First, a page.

Reverend Steele began preaching at age eight, and was ordained in the Rock Hill Baptist Church, Gary, West Virginia, at twenty-one. After college, his first pastorate began at the Friendship Baptist Church in Toccoa, Georgia, where he was sometimes compensated with fresh produce – yams, okra, potatoes, and peanuts – in lieu of money.
In 1939, Reverend Steele accepted the call to the Hall Street Baptist Church, Montgomery, Alabama. He pastored the Springfield Baptist Church in Augusta, Georgia, from 1945 – 49. He returned to the Hall Street Baptist Church again and served there until he accepted the call to the Bethel Missionary Baptist Church, Tallahassee, Florida, in 1952.
This was followed by his consistent involvement throughout the 1960s to eliminate racial discrimination in all public facilities – schools, theatres, restaurants, airports, hotels, churches, etc., throughout the South. He often marched with the national black leadership despite being beaten, jailed, terrorized, and harassed.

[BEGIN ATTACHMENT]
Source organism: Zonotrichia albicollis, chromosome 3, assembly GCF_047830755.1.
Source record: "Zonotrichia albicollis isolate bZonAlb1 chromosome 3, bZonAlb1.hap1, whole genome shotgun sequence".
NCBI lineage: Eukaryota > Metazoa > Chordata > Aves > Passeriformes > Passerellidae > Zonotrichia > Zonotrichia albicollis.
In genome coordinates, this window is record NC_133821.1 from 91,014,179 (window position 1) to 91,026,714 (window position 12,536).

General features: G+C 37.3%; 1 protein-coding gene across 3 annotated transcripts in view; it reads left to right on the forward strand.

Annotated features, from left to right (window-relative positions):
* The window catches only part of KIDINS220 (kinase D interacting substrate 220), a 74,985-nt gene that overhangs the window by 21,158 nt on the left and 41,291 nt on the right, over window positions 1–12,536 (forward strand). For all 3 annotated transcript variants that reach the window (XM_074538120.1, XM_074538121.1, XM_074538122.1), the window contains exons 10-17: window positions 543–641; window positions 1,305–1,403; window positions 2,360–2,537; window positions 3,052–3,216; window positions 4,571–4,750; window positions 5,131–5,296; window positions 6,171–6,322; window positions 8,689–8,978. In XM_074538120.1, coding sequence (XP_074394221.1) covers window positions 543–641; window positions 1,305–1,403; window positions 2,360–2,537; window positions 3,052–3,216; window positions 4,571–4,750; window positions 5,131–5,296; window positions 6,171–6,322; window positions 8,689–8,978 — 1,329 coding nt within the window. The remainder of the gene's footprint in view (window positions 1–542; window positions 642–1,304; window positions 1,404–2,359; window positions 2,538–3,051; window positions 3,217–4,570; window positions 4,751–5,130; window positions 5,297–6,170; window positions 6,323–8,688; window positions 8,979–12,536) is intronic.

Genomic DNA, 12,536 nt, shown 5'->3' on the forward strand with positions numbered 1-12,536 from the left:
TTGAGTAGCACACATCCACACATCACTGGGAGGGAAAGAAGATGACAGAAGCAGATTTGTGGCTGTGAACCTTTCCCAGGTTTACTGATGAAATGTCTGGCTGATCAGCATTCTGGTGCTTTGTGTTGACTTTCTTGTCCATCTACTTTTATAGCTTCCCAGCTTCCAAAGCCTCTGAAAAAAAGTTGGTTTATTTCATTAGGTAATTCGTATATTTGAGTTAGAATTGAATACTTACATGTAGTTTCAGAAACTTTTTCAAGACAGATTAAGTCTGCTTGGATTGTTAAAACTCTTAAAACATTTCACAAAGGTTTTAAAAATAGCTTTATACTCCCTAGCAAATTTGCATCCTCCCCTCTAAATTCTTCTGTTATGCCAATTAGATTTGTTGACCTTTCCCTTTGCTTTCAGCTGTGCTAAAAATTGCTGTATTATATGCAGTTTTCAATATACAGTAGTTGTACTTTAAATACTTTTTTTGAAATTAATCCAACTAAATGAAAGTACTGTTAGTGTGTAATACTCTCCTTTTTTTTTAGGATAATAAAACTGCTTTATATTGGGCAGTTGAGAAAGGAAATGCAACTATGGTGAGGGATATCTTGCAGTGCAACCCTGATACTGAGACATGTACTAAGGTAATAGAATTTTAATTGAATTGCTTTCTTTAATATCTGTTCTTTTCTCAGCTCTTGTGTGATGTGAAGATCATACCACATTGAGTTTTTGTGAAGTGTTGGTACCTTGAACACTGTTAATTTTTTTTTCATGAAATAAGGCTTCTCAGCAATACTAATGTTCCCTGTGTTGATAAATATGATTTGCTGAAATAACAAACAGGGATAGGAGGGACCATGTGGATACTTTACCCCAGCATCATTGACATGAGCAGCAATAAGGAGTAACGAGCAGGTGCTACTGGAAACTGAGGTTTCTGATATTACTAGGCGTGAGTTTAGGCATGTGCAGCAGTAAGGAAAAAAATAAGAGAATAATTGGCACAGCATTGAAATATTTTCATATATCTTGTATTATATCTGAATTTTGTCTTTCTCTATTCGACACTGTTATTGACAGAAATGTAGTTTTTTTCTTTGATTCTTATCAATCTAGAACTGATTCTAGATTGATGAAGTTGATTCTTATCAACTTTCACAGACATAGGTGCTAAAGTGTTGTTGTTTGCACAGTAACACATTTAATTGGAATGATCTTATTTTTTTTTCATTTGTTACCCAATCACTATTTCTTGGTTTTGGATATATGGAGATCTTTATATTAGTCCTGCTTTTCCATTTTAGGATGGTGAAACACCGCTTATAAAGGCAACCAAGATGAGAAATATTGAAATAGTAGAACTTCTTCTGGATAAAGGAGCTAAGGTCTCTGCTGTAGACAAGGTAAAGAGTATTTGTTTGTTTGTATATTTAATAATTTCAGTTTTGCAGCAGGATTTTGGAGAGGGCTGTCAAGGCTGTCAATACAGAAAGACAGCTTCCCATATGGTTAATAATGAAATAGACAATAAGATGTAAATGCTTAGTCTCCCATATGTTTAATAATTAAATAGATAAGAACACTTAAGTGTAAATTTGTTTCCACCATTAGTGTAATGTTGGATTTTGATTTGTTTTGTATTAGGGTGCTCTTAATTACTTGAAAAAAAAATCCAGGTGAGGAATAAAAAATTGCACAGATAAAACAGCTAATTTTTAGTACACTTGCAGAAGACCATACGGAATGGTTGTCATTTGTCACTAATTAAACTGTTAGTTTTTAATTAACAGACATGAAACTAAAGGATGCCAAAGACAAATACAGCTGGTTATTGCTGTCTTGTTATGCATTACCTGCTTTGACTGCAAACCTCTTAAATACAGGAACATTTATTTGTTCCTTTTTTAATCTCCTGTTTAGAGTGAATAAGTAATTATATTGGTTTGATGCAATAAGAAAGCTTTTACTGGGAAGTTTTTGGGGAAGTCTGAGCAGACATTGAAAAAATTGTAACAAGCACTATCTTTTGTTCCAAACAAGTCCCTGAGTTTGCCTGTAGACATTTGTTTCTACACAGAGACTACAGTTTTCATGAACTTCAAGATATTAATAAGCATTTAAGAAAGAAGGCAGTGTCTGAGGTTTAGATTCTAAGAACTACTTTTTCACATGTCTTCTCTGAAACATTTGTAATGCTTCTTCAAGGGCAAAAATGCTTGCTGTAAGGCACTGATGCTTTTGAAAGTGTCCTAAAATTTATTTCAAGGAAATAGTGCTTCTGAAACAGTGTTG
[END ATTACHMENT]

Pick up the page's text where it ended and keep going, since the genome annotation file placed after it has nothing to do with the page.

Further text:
Dr. Steele also served as state and local president of the NAACP, and worked diligently with the Congress of Racial Equality, the Urban League, the Student Non-Violent Coordinating Committee, and the Black “militants.” He participated in freedom rides, voter registration campaigns, Resurrection City, the Poor People’s Campaign, and Operation Breadbasket.
In addition to his civil rights work, Reverend Steele had served as the Vice-Moderator of the First Bethlehem District Association, the Bible Expositor of the General Baptist State Convention of Florida, a member of the Board of Directors for the Morehouse College Division of the Interdenominational Theological Seminary, a member of the Board of Directors of the Martin Luther King, Jr. Center for Nonviolent Social Change, and the Vice President at-large if the Southern Christian Leadership Conference.